If a 7-0 run to end the first wasn’t bad enough, a 6-0 run to begin the second quickly made it a 40-27 affair. Malachi Flynn brought out the hesitation, freezing his defender and getting to the rim for the scoop lay up. Sharpe showed his youth and inexperience, as he drove to the basket on two of three attempts, getting blocked both times and leading to Raptors points. Flynn had the 2k fire icon under him, as he came down, split the defense and threw a lob up to the rafters that Precious Achiuwa corralled into the rim with authority. Blazers head coach Chauncey Billups was not happy, and how could he be?
A 2-3 Raptors zone forced a shot clock violation four minutes into the second. Gary Trent Jr. got busy and hit a highly-contested 3-pointer from the top of the key. Then he got the heat check the next time down, hitting a side-step trifecta. At this point, the Blazers found themselves down 19 points. Lillard was playing passive. Grant’s airspace from deep was stifled. Kudos to Raptors Head Coach Nick Nurse for watching tape, because it’s evident that he had his eyes peeled in the film room. He had his players respecting the Logo Lillard nickname, as they were out well beyond 30 feet to defend the all-star point guard after he hit a triple to break a cold spell.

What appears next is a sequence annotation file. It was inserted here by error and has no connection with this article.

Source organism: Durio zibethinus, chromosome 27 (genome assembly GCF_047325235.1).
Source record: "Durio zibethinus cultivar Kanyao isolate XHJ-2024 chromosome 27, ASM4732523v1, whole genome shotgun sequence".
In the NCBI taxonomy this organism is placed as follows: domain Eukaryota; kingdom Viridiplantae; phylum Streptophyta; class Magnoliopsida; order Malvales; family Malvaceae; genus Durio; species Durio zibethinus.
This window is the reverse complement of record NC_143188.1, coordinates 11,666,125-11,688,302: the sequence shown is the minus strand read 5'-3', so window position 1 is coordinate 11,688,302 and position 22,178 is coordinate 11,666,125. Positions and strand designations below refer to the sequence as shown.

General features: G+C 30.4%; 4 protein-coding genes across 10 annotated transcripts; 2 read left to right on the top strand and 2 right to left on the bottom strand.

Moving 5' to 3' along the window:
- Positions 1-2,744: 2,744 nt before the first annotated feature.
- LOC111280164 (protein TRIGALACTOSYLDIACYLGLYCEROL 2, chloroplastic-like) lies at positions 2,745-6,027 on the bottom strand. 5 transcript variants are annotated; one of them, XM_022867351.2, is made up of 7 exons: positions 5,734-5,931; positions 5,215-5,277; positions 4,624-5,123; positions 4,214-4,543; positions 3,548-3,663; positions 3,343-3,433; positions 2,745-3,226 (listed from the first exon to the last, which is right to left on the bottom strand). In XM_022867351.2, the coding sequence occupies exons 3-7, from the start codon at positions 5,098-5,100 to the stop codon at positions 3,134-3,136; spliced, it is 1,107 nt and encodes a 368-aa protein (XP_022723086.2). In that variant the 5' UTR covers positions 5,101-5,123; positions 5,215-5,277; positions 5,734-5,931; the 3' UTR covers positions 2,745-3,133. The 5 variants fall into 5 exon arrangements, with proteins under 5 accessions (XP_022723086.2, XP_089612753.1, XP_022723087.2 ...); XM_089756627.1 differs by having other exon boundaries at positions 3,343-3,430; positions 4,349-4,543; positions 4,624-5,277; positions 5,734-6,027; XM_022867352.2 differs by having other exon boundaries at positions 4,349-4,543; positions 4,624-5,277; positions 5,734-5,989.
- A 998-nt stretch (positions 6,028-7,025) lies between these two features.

All throughout the first half, Nurkic showed off his hands, in all the wrong reasons. Luckily, it didn’t stop a Portland 10-0 run that cut it to eight. It even helped them along the way, as he tapped in a Hart layup that should’ve been called for offensive basket interference. Toronto got comfortable with the 3-ball, which showed no love back to them. Soon, a Josh Hart and-one floater off glass cut the deficit to three, and Portland had a lot to be happy about heading into the break. To close out, Brit OG Anunoby didn’t put enough English on his layup attempt after getting fouled, but earned it back at the charity stripe. The score at the half was 58-53 Toronto.
Another 7-0 run at the start of the third put Toronto back into a comfortable lead. It’s one thing if you won’t guard Scottie Barnes from 27, or from 20, but to leave him without pressure inside of 10 feet is inexcusable. He dialed in a floater by curling out of the dunker spot to the top of the restricted area, over a late-to-recover Nurkic. VanVleet was the benefactor of a straightaway triple that was nothing but net, reverberating throughout Scotiabank Arena.
Siakam continued clicking on all cylinders, putting his brick in to a Raptors run that put the lead right back at 19 points. Lillard had a nice aggressive take where he fought through contact for a layup. But Barnes came right back and drew a foul, being a menace down low. Nurkic regained pep to his step with two sound defensive possessions — first shading VanVleet baseline and going up straight to discombobulate the point guard trying to reverse, and then maintained his ground and forced a miss on an Anunoby hook attempt on the right block.